The stadium the Miami Marlins will be using begining with  the upcoming baseball season, is seen in this undated handout photograph provided by the team.

Report: Feds open SEC probe into Marlins’ stadium deal

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Heath Bell? Check. Jose Reyes? They’re still trying. C.J. Wilson or Mark Buehrle? Maybe. An investigation by the SEC? Safe to say that wasn’t on the Marlins’ wish list this offseason.

According to a report in the Miami Herald, federal authorities have opened a “wide-ranging investigation” into the Marlins’ ballpark deal with Miami-Dade County and the city of Miami. Specifically, the SEC is demanding financial information regarding nearly $500 million in bond sales and records of campaign contributions from the Marlins to local and state elected leaders.

The county and the city have until January 6 to fork over a host of documentation on the stadium deal, including minutes of meetings between government leaders and Marlins owner Jeffrey Loria and MLB commissioner Bud Selig and records of Marlins’ finances dating back to 2007.

The subpoenas focus heavily on the Marlins, requesting communications to and from team executives, documentation that might show the team’s ability to pay for or contribute to the financing of the stadium, and information on any meetings involving not only Loria and Selig, but also team President David Samson and former Major League Baseball president and chief operating officer Robert DuPuy. DuPuy was instrumental at the latter end of the hard-fought deal.

The new taxpayer-funded stadium, which is set to open next season, left the county and city on the hook for almost 80 percent of the $634 million price tag. This investigation comes just weeks after a report in the Miami Herald revealed that the stadium will cost taxpayers more money than originally pitched by politicians.

Marlins president David Samson told the Herald that the team has yet to receive a subpoena and merely said “Appreciate the info.” when asked to comment on the investigation.

Casey McGehee signs one-year deal with Yomiuri Giants

DETROIT, MI - AUGUST 19: Casey McGehee #31 of the Detroit Tigers singles in the fourth inning of the game against the Boston Red Sox on August 19, 2016 at Comerica Park in Detroit, Michigan. (Photo by Leon Halip/Getty Images)
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Former Tigers infielder Casey McGehee has reportedly signed a one-year deal with the Yomiuri Giants of Nippon Professional Baseball, according to FOX Sports’ Ken Rosenthal.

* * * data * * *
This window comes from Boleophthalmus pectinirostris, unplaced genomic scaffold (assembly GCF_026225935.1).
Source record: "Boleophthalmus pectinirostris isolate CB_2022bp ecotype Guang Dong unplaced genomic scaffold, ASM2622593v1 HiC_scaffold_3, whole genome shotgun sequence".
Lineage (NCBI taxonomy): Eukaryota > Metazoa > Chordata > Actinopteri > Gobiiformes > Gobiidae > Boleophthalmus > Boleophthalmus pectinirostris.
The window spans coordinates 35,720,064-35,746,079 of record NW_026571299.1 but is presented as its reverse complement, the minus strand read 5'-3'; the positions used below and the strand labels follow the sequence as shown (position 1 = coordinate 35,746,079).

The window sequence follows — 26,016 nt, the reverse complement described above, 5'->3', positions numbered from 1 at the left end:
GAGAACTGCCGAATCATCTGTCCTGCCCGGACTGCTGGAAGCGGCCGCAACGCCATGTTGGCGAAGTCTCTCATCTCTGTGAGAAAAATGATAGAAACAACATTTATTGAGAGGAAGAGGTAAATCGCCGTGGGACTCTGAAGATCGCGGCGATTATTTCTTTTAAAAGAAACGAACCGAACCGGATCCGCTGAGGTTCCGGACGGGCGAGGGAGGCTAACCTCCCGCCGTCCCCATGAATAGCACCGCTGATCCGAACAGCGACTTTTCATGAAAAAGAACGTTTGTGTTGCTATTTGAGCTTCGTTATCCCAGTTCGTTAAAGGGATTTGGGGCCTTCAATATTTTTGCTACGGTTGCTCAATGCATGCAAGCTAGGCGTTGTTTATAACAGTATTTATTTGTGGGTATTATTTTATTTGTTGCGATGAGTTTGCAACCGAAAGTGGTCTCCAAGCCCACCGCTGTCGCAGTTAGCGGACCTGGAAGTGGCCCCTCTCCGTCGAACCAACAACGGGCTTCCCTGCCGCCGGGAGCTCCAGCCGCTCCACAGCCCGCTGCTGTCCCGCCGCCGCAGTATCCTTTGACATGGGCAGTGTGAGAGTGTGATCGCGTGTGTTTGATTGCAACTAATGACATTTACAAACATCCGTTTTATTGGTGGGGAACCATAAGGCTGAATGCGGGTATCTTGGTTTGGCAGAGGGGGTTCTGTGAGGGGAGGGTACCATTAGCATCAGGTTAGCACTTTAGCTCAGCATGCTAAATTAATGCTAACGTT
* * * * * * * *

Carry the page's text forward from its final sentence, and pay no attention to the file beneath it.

It’s the fourth move the corner infielder has made in the last two seasons after seeing short-term stints with the Marlins, Giants and Tigers. He signed a minor league deal with the Tigers prior to the 2016 season, providing the club with some infield depth behind 24-year-old Nick Castellanos. When Castellanos hit the disabled list in August with a broken hand, McGehee was recalled from Triple-A Toledo for a 30-game stint and slashed .228/.260/.239 with one extra-base hit in 96 PA. His career batting line (.258/.317/.384 over eight seasons) isn’t too shabby, but his age and a long history of knee injuries puts a damper on his potential.

McGehee last appeared in the NPB circuit in 2013, when he signed a one-year, $1.5 million deal with the Tohoku Rakuten Golden Eagles. He spent the bulk of his season at the hot corner, batting an impressive .292/.396/.515 with 28 homers in 590 PA and appearing in the Eagles’ first and only championship run to date.

The deal comes with a club option for 2018, Rosenthal reports, though no figure has been specified.

Report: Dodgers could pursue three-year deal with Rich Hill

LOS ANGELES, CA - OCTOBER 18:  Rich Hill #44 of the Los Angeles Dodgers pitches in the first inning against the Chicago Cubs in game three of the National League Championship Series at Dodger Stadium on October 18, 2016 in Los Angeles, California.  (Photo by Harry How/Getty Images)
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Free agent left-hander Rich Hill is rumored to be entertaining a three-year, $40+ million offer from the Dodgers, reports Peter Gammons. The Boston Globe’s Nick Cafardo corroborated the report, adding that Hill could receive somewhere between $46 and $48 million from his former team.

Hill, 36, pitched to a 2.12 ERA and 3.91 FIP in back-to-back stints with the Athletics and Dodgers in 2016. While a chronic case of blisters on his pitching hand limited the frequency of his starts, he still figures to be one of the most productive and noteworthy starting pitchers on the market this winter.

The Orioles, Yankees, Red Sox, Rangers and Astros have all been mentioned as potential suitors for the left-hander’s services, though Orioles’ GM Dan Duquette said the club has yet to make a play for Hill and ESPN’s Jim Bowden pointed out that the Red Sox are less involved in trade talks than other interested parties.